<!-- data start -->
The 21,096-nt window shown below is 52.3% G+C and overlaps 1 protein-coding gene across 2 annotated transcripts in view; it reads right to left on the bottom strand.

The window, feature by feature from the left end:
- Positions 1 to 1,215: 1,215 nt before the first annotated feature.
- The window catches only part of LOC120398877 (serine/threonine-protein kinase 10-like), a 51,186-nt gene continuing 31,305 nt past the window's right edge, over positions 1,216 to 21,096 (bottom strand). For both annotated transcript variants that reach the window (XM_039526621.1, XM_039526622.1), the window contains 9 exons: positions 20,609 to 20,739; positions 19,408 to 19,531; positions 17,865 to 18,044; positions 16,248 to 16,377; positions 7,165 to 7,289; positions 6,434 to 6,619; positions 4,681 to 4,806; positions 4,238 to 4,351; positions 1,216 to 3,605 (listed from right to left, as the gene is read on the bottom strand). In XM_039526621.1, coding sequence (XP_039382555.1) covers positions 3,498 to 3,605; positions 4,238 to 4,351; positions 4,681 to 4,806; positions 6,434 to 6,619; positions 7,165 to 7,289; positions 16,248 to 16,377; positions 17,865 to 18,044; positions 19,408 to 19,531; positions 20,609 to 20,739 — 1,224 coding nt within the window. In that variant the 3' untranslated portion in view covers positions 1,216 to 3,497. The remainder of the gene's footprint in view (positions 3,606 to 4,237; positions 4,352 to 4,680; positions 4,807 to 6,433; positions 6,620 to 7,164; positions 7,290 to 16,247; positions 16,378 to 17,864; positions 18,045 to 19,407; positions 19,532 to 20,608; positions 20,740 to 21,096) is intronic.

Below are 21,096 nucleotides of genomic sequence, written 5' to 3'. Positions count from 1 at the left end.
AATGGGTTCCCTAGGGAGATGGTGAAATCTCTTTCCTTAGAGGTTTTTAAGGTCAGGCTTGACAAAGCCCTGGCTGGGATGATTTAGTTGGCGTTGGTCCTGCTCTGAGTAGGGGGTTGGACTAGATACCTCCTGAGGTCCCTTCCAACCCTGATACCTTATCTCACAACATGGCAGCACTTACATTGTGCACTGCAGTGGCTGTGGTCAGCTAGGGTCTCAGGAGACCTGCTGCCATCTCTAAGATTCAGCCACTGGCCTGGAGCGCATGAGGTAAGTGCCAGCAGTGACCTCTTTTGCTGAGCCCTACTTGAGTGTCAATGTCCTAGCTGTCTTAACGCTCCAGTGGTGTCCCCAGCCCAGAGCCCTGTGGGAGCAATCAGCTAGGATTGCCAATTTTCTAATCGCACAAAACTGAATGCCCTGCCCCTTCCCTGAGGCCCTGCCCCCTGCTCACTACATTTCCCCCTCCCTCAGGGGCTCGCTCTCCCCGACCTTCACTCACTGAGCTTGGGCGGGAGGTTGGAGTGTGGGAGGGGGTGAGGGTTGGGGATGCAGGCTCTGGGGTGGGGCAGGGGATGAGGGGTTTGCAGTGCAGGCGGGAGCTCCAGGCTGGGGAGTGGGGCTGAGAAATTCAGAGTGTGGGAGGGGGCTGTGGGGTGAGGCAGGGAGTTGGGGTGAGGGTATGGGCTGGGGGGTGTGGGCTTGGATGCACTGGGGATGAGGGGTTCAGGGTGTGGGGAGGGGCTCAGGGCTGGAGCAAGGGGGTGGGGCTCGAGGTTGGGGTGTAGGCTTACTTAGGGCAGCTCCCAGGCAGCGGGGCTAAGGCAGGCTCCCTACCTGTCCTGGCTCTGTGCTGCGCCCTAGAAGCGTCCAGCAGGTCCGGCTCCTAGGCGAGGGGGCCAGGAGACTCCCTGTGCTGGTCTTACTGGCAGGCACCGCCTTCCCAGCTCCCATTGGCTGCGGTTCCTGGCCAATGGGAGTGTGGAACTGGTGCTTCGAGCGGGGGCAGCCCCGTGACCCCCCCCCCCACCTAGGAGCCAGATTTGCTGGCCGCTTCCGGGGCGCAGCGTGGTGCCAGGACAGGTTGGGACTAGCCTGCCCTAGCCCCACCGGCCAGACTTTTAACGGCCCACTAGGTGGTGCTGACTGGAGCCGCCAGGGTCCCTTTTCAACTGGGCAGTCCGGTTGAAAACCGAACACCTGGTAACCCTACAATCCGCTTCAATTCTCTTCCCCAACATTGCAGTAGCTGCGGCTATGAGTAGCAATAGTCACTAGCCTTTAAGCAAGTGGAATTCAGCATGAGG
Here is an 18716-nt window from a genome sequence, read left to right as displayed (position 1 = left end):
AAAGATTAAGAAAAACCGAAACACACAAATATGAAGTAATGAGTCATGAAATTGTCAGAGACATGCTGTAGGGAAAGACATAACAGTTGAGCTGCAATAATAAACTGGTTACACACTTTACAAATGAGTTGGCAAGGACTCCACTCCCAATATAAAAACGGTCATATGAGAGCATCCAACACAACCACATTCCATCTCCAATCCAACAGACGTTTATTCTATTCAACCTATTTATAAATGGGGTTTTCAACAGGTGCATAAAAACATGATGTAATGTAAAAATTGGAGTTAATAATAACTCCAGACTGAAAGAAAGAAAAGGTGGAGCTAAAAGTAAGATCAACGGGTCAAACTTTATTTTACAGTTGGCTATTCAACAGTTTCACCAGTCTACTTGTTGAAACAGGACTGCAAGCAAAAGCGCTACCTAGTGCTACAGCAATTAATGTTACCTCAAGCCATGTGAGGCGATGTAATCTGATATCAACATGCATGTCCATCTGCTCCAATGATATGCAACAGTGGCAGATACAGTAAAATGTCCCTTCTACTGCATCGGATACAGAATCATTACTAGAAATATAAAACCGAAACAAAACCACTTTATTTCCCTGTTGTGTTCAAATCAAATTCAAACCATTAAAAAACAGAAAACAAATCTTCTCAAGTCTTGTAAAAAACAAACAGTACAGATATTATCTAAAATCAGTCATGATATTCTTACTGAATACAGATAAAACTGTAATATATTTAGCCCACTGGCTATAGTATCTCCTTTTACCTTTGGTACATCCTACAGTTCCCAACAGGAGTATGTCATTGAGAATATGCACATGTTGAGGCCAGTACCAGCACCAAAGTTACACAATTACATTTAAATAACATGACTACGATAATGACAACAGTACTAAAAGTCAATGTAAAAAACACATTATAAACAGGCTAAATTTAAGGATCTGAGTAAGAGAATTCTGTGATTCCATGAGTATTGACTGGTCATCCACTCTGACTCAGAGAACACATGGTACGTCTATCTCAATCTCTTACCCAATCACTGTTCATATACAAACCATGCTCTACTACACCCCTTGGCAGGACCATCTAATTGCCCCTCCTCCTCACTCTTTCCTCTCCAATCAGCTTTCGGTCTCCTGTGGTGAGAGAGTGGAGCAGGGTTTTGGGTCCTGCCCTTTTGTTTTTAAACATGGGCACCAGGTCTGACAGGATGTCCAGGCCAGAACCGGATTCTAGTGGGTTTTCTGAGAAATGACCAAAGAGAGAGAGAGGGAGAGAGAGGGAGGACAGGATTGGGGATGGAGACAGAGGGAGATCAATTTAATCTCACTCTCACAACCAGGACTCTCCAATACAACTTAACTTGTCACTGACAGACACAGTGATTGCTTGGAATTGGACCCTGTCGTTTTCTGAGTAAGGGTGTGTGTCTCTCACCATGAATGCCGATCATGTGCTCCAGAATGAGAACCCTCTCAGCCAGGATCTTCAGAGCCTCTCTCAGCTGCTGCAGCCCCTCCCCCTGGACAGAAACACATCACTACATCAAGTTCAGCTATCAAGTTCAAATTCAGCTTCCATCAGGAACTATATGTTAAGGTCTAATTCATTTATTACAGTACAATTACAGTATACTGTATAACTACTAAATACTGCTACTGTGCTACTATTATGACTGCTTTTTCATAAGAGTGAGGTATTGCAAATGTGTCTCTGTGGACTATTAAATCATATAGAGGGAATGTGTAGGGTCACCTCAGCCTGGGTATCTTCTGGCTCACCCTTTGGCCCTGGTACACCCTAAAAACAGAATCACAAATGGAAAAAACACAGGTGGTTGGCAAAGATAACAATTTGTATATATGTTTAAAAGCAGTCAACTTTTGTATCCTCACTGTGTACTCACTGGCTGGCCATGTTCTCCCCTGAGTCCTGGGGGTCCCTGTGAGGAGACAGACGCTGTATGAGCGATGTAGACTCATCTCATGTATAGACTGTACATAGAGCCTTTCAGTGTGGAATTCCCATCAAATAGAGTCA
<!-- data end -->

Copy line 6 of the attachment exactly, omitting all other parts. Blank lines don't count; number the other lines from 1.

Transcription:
AATGGGTTCCCTAGGGAGATGGTGAAATCTCTTTCCTTAGAGGTTTTTAAGGTCAGGCTTGACAAAGCCCTGGCTGGGATGATTTAGTTGGCGTTGGTCCTGCTCTGAGTAGGGGGTTGGACTAGATACCTCCTGAGGTCCCTTCCAACCCTGATACCTTATCTCACAACATGGCAGCACTTACATTGTGCACTGCAGTGGCTGTGGTCAGCTAGGGTCTCAGGAGACCTGCTGCCATCTCTAAGATTCAGCCACTGGCCTGGAGCGCATGAGGTAAGTGCCAGCAGTGACCTCTTTTGCTGAGCCCTACTTGAGTGTCAATGTCCTAGCTGTCTTAACGCTCCAGTGGTGTCCCCAGCCCAGAGCCCTGTGGGAGCAATCAGCTAGGATTGCCAATTTTCTAATCGCACAAAACTGAATGCCCTGCCCCTTCCCTGAGGCCCTGCCCCCTGCTCACTACATTTCCCCCTCCCTCAGGGGCTCGCTCTCCCCGACCTTCACTCACTGAGCTTGGGCGGGAGGTTGGAGTGTGGGAGGGGGTGAGGGTTGGGGATGCAGGCTCTGGGGTGGGGCAGGGGATGAGGGGTTTGCAGTGCAGGCGGGAGCTCCAGGCTGGGGAGTGGGGCTGAGAAATTCAGAGTGTGGGAGGGGGCTGTGGGGTGAGGCAGGGAGTTGGGGTGAGGGTATGGGCTGGGGGGTGTGGGCTTGGATGCACTGGGGATGAGGGGTTCAGGGTGTGGGGAGGGGCTCAGGGCTGGAGCAAGGGGGTGGGGCTCGAGGTTGGGGTGTAGGCTTACTTAGGGCAGCTCCCAGGCAGCGGGGCTAAGGCAGGCTCCCTACCTGTCCTGGCTCTGTGCTGCGCCCTAGAAGCGTCCAGCAGGTCCGGCTCCTAGGCGAGGGGGCCAGGAGACTCCCTGTGCTGGTCTTACTGGCAGGCACCGCCTTCCCAGCTCCCATTGGCTGCGGTTCCTGGCCAATGGGAGTGTGGAACTGGTGCTTCGAGCGGGGGCAGCCCCGTGACCCCCCCCCCCACCTAGGAGCCAGATTTGCTGGCCGCTTCCGGGGCGCAGCGTGGTGCCAGGACAGGTTGGGACTAGCCTGCCCTAGCCCCACCGGCCAGACTTTTAACGGCCCACTAGGTGGTGCTGACTGGAGCCGCCAGGGTCCCTTTTCAACTGGGCAGTCCGGTTGAAAACCGAACACCTGGTAACCCTACAATCCGCTTCAATTCTCTTCCCCAACATTGCAGTAGCTGCGGCTATGAGTAGCAATAGTCACTAGCCTTTAAGCAAGTGGAATTCAGCATGAGG